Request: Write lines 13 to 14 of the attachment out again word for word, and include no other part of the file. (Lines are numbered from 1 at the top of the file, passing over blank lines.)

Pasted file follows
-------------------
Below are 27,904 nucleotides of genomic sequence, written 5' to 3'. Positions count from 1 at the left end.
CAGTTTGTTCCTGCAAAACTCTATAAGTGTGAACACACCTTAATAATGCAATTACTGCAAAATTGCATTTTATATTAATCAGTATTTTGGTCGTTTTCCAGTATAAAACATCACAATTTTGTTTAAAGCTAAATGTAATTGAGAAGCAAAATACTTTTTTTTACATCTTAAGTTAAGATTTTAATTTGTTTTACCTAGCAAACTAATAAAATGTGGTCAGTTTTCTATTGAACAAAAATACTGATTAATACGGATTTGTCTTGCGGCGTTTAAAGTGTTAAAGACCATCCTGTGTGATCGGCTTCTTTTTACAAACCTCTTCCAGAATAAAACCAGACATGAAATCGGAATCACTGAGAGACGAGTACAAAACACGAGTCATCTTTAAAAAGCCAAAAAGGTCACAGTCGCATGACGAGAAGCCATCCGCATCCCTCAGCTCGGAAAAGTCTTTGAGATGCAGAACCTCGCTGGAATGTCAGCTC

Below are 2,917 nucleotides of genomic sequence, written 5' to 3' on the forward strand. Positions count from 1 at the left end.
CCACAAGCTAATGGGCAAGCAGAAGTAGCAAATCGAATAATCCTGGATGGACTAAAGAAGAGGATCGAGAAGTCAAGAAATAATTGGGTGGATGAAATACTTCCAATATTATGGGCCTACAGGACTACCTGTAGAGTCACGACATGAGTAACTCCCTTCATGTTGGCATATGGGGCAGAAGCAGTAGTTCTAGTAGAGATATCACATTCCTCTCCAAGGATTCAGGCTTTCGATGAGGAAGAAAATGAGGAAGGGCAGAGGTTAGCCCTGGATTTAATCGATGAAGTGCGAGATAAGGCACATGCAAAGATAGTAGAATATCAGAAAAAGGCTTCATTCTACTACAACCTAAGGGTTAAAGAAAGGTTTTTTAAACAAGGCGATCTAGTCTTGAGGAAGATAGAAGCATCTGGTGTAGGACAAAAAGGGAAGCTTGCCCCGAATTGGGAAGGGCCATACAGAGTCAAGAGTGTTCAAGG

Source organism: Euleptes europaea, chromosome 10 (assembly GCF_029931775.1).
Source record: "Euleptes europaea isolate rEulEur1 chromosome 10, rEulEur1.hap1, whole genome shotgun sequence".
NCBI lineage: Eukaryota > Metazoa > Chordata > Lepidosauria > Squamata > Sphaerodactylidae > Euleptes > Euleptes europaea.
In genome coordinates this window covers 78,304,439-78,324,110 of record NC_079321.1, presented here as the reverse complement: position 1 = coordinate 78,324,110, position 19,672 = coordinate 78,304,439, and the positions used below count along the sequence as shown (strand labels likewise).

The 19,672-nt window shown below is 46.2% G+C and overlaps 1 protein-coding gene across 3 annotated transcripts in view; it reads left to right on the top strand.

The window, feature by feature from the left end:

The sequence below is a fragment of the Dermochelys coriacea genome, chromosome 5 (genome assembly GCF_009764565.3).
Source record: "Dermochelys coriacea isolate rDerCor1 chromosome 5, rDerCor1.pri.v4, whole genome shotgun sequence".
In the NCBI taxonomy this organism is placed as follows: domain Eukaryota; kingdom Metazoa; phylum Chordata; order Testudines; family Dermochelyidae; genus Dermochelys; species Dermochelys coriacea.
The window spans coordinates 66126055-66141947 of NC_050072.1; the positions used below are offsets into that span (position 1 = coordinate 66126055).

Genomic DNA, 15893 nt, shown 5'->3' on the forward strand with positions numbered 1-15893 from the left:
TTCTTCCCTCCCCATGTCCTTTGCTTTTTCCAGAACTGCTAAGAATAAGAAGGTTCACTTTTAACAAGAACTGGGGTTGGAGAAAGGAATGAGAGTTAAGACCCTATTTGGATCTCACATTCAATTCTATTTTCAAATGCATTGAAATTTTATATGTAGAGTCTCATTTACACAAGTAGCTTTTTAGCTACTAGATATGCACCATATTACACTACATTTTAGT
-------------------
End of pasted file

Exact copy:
In the NCBI taxonomy this organism is placed as follows: domain Eukaryota; kingdom Metazoa; phylum Chordata; order Testudines; family Dermochelyidae; genus Dermochelys; species Dermochelys coriacea.
The window spans coordinates 66126055-66141947 of NC_050072.1; the positions used below are offsets into that span (position 1 = coordinate 66126055).